My Knowing Child

“P___ says that frogs don’t eat flies. But they do eat flies,” Owen declares on the way home.

“Oh. Well, maybe P___ has some experience with frogs. Maybe not all frogs eat flies. Maybe some eat – I don’t know – mosquitoes.”

“No, they eat flies. If you went and looked at some frogs, you would see that they eat flies.”

“Oh, really?”

“I know,” my child proclaims.

“OK, but I wouldn’t be surprised if some frogs ate other things. I’m just saying – I don’t know that much about frogs… Did you know that there’s more that I don’t know than that I do know?”

He howls with laughter at my ignorance. “But I know everything.”

“OK, what’s 50 + 50?”

“I don’t know.”

“See? You don’t know everything.”

“I know everything except one thing!”

Try as I might, I could not convince him in the abstract that there were things he didn’t understand. In the end, he admitted that there were five things he didn’t know… but he knew everything else.

On Youthful Enthusiasm, and How I’ve Lost It

Ah, young love. Ah, young bodies. Ah, raging hormones, defying authority, boundless dreams. I taught Romeo and Juliet this week and something I said may have sounded inappropriate to my students (most are 18-20 years old). I said something about how beautiful and awkward teenagers are. I really meant it, too. I was discussing Romeo and Juliet as adolescents, hopeful and beautiful and brimming with faith that love will carry them through. Of course, the play has many moments of doubt, and Juliet especially worries that they are moving too lighting-quick. The play, while it glorifies the lovers, also kills them and their youthful enthusiasm. Still, I said it. I think it was inappropriate to say because, while these students are technically adults, many are adults who are still in their “teens,” and many of them are beautiful and awkward in this very way. Of course, the comment was too personal. What I meant was that, at their best, young people have beautiful skin, lovely hair, clear eyes, and a refreshing amount of optimism about their lives and their futures. They really believe that everything will find a way to work itself out. They have dreams and ambitions that they are just starting to launch into the world. And their tentativeness, their awkwardness, is so endearing. But sometimes I feel like I am looking at them through a long tunnel.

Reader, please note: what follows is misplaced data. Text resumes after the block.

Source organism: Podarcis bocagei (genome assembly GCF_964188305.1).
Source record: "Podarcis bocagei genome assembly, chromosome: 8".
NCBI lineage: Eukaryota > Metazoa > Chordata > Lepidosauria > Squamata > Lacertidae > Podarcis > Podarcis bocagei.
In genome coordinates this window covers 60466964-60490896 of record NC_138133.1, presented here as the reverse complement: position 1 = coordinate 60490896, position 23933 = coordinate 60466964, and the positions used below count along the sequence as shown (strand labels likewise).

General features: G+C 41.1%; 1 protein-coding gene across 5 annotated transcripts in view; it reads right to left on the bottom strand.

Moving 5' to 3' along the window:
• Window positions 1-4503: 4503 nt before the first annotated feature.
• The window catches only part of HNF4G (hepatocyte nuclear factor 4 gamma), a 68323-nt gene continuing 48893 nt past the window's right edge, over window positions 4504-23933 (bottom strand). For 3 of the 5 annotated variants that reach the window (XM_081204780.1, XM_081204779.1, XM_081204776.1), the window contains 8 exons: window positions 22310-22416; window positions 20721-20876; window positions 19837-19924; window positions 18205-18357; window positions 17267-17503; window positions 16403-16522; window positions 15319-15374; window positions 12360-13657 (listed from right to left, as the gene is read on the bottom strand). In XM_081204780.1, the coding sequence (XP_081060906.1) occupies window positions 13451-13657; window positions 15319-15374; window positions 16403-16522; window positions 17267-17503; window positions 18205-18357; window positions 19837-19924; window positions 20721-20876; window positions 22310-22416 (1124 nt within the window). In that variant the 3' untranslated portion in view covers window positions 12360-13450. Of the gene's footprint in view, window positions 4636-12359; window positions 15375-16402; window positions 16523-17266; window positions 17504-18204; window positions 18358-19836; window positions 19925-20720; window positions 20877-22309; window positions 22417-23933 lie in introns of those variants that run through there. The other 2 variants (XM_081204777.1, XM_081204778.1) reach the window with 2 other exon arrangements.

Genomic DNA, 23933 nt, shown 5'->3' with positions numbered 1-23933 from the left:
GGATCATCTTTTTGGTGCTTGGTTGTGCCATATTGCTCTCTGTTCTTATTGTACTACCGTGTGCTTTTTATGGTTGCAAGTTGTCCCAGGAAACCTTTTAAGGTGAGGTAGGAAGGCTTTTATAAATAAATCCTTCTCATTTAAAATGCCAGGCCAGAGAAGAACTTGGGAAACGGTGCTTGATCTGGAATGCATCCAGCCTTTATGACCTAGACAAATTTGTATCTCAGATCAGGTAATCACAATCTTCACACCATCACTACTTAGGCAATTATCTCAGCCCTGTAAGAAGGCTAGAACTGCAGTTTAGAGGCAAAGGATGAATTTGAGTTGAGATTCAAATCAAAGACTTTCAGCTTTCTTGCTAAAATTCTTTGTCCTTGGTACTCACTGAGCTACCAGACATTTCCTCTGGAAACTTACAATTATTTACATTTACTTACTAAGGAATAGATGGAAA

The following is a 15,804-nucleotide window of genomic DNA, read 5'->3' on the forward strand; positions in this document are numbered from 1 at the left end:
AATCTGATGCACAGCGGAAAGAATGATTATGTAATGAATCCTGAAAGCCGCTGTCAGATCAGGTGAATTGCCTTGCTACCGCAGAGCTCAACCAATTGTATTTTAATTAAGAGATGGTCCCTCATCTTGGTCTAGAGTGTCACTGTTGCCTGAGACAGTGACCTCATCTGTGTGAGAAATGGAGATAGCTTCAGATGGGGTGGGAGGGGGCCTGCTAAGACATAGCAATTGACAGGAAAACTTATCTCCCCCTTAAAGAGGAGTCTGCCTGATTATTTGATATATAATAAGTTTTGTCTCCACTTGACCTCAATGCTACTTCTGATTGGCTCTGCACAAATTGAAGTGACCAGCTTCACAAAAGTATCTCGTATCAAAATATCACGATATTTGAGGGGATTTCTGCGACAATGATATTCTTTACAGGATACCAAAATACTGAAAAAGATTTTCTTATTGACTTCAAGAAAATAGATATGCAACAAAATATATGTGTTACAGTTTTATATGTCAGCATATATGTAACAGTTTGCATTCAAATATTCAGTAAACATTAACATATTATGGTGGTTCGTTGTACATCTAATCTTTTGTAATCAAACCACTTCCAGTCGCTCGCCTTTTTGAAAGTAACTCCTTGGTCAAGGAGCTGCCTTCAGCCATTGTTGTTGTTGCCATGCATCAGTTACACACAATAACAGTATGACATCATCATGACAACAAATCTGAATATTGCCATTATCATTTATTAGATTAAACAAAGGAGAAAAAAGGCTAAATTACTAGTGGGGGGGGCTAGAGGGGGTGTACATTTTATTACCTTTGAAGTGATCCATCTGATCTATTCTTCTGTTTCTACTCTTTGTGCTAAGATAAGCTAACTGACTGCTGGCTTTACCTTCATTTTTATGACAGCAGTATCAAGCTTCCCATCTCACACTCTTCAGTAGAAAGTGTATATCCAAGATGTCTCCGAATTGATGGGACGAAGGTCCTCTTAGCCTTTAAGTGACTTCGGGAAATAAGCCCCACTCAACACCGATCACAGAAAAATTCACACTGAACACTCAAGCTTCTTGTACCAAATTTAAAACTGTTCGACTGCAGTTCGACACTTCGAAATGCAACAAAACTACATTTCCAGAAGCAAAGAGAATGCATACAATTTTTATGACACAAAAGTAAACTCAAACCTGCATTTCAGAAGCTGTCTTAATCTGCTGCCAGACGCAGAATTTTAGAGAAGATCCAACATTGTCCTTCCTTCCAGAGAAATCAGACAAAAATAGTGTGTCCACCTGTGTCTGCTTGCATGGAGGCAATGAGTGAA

I’ve also been teaching Brave New World this week. Everyone in the World State looks young, and they all behave like the worst stereotype of adolescence. Youth serums and sex-hormone chewing gum make 30 look the same as 60 (and then, “crack, the end”). While my students have latched onto the soma/prozac/ritalin similarities and can see parallels in consumer habits (a motto of the World State is “ending is better than mending” – in other words – don’t fix it, throw it out), they see their lives as infinitely more free than the lives of the World State citizens. They are having trouble with the idea that their own lives are in any way circumscribed. We’ve talked about how similar they are to one another (same graduating class, same age, same educational level, similar socio-economic class), but the idea that they might be guided toward similar goals (partner, house, car, money, child) takes them longer to grasp. And I know they’re not all going exactly the same way, and I don’t want to be the one who crushes their dreams, but part of me wants them to move forward with their eyes open. If you’re going for it, own your desires. Strive because you want something, not because it’s expected of you.

Of course, the reason I keep coming back to this idea is that I have myself felt like a cliché so many times in the past few years. And this is not to say that I regret any aspect of my life, but sometimes I wish it didn’t seem so inevitable. I really wanted to get married and have children and buy a house. Now I have so much of what I want that I feel stuck.  House ownership, while I love the house, is still a bit terrifying. And somehow, the desire for a second child (my last “goal”?) has sucked all the other ambitions out of me. I have said no to possibilities that interest me at work, for example, because I keep expecting to get pregnant.  This seemed sensible for a while, but now I feel ridiculous: waiting for something that is never going to happen. Hope, though, keeps springing eternal, and frustrating me with my own (dashed) optimism.

I love being a mother. I revel in the hugs and kisses, the responsibility, the laughter. I don’t get too wrapped up in the annoyances. But I have definitely lost a part of myself somewhere along this journey, and I am not sure how to get it back. I feel like I need to take some time to do something that I like. The problem is that I don’t quite remember what I like to do. I know what other people like to do, but me? not sure. Is the desire for another child just a way for me to delay these questions about myself? On the other hand, how have I allowed myself to get so bored/self-involved that I can even ask these questions?

I have to do some work now… back to the embryo store and artificial youth in Brave New World.